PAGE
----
Recently platelets have been shown to facilitate the accumulation of virus-specific cytotoxic T cells into the infected liver. Recently, cytotoxic T cells have been implicated in the progression of arthritis: depletion of knee joint cartilage macromolecules such as glycosaminoglycans by cytotoxic T cells and macrophages has been observed in a rat model of the disease. https://en.wikipedia.org/wiki/Cytotoxic_T_cell
      Through IL-10, adenosine, and other molecules secreted by regulatory T cells, the CD8+ cells can be inactivated to an anergic state, which prevents autoimmune diseases. CTL are induced by several diverse stimuli, including major histocompatibility antigens, protein antigens, viruses, and intracellular bacteria and parasites.

      Ito H, Seishima M. Regulation of the induction and function of cytotoxic T lymphocytes by natural killer T cell. J Biomed Biotechnol. 2010;2010:641757. doi:10.1155/2010/641757.

    • I agree, the CD8 T cells are important to other infections, such as, viruses, as well. The cells are involved in killing other viruses that invade the body. Cytotoxic T cells are the cells running the show, since they are capable of producing lethal secretions to assassinate invaders. I think more research is necessary in understanding the specificity of the cytotoxic T cells and to develop subgroups and investigate their functions. The more we understand about the pathways, the development, and the functions of these cells, we can better understand ways of targeting or assisting the cells through therapies and pharmaceuticals.

  9. This technology shows and confirms that cytotoxic T-cell kill cancer cells by using cytotoxins with the direction of the microtubule organizing center (MTOC), but what happens when cancer cells evade this mechanism and turn into malignant neoplasms that metastasize? Research has shown that tumor cells can be resistant to cell death and can develop mechanisms to retaliate against the immune response (5). Cancer cells on occasion are ignored by the immune system failing to activate the APC’s (5) such as dendritic cells to go to the secondary lymphoid organs to active CD8+ T-cells. Mutations can occur that down regulate tumor antigens production causing the peptide to not be presented by MHC class I to the TCR on CD8+ T-lymphocytes therefore failing to activate of CD8+ T-lymphocytes to release cytoxins (5). In addition, cancer cells are resistant to CD95L a ligand expressed on cytotoxic T-lymphocytes upon cell contact that causes cell death in cancer cells through the activation of death-inducing signaling complex (DISC) containing CD95, FADD Fas-associated with a death domain (FADD), procaspase-8 &10 and caspase-8 &10 (1). Lastly, most tumor cells express CD95 and CD95L and use it as “counterattack” on cytotoxic T-lymphocytes (2, 3, 4)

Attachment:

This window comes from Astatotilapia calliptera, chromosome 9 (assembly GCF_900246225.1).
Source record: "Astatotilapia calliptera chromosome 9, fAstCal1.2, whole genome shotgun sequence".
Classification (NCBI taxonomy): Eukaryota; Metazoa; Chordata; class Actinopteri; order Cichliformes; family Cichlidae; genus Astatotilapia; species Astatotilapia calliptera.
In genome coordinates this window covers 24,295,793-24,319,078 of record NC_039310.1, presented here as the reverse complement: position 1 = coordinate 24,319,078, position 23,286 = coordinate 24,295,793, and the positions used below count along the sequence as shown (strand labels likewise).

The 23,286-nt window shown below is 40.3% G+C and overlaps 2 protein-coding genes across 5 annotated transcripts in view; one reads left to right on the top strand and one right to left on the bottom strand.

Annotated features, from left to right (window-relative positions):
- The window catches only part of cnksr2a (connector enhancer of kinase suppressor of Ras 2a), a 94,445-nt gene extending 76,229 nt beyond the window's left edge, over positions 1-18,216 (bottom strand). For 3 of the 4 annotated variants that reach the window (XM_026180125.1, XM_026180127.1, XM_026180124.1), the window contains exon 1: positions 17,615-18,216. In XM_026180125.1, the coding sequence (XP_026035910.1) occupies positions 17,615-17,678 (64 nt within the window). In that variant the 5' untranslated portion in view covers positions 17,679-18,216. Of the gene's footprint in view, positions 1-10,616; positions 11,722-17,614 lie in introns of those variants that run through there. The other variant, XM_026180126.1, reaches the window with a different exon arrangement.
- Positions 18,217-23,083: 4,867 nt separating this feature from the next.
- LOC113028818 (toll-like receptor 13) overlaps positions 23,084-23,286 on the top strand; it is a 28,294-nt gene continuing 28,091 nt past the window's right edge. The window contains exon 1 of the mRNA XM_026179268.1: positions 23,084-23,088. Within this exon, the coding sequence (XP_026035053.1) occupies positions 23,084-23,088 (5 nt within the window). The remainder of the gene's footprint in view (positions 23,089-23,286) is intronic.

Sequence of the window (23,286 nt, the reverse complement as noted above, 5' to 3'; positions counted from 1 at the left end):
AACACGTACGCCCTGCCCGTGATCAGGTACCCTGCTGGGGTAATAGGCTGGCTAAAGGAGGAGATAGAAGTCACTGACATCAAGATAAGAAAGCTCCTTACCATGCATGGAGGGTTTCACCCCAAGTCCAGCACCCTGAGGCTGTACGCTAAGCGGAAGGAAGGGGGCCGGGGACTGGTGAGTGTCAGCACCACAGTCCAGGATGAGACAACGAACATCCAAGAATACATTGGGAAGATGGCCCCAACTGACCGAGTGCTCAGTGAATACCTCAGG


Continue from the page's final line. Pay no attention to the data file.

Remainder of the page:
1. Peter ME, Krammer PH. The CD95(APO-1/Fas) DISC and beyond. Cell Death Differ 2003; 10: 26–35. |
    2. Igney FH, Behrens CK, Krammer PH. Tumor counterattack—concept and reality. Eur J Immunol 2000; 30: 725–731.
    3. Chappell DB, Restifo NP. T cell-tumor cell: a fatal interaction? Cancer Immunol Immunother 1998; 47: 65–71.
    4. O’Connell J, O’Sullivan GC, Collins JK, Shanahan F. The Fas counterattack: Fas-mediated T cell killing by colon cancer cells expressing Fas ligand. J Exp Med 1996; 184: 1075–1082.
    5. Igney, F.H. & Krammer, P.H. Immune escape of tumors: apoptosis resistance and tumor counterattack. J Leukoc Biol. 2002 Jun;71(6):907-20.

  10. It’s beautiful to watch the interplay between Cytotoxic T Cells and their targets. And the techniques involved to gather such evidence is amazing. I can’t even imagine the hours and effort it must have taken to make this video!

    Incredibly this process is far from static, as each participates in coevolution over time, responding back and forth for survival. It’s difficult not to anthropomorphize these exchanges as battles whereby each side is constantly escalating their defenses/offenses in a virtual molecular arms race. Many studies have shown that as pathogens and even cancer cells evolve to escape leukocytes (and in particular lymphocytes such as CTLs), the immune system also evolves to keep up with its adaptive immune response where specificity is achieved through alternative splicing and somatic recombination (Hertz et al., 2011).

    Hertz, T., Nolan, D., James, I., John, M., Gaudieri, S., Phillips, E., & … Jojic, N. (2011). Mapping the Landscape of Host-Pathogen Coevolution: HLA Class I Binding and Its Relationship with Evolutionary Conservation in Human and Viral Proteins. Journal Of Virology, 85(3), 1310-1321.

  11. Unfortunately, the cancer cells that are eventually able to develop into malignant cancers have multiple ways to damage the immune system and survive from the attack. Normally they are able to cripple the function of killer cells by secreting immuno-inhibitory molecules such as TGF-β and PEG2, or induce the generation of immuno-inhibitory cells such as Tregs or MDSCs. Some of these cancer cells are even able to kill the engaging T cells through the Fas-FasL pathway. The cancer cells may also impair the function of DCs, retarding their maturation, inhibiting their ability of antigen processing and presentation. The cancer cells may stop expressing the cancer antigen recognized by the immune system, and of course they don’t have that much of MHCⅠ and co-stimulatory molecules on the surface as the normal cells do. In short, the loss of immunogenicity of the cancer cells are the main reason of their escaping from the immune attack, and the idea of immunotherapy has become a hot spot in Cancer Therapy. However, the most evidently effective ways to treat cancer for now are still surgical removal, cytotoxic chemotherapy and radiotherapy.

  12. Cytotoxic T cells play a very key role in the immune system. They are known to kill infected cells as well as cancerous cells. After watching the video it amazes me how they are able to detect and kill cancerous cells. They also do it without harming neighboring cells and this precision is very remarkable.